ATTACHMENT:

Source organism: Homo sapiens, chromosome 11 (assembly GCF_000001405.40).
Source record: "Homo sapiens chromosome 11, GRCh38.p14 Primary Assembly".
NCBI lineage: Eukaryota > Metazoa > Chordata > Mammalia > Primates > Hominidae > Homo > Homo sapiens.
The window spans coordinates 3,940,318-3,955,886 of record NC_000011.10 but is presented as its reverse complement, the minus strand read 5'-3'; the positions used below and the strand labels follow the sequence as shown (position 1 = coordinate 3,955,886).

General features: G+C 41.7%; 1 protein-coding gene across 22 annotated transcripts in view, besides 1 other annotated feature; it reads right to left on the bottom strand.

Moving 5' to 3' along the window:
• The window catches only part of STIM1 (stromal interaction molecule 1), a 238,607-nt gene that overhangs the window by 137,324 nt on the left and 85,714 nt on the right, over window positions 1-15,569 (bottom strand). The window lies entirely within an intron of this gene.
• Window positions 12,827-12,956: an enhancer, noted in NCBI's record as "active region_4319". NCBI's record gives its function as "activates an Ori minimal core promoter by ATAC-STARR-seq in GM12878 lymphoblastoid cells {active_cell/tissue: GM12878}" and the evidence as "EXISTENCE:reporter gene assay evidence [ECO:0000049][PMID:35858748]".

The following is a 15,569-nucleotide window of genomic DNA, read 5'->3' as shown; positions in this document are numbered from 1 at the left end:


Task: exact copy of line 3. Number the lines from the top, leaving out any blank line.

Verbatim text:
NCBI lineage: Eukaryota > Metazoa > Chordata > Mammalia > Primates > Hominidae > Homo > Homo sapiens.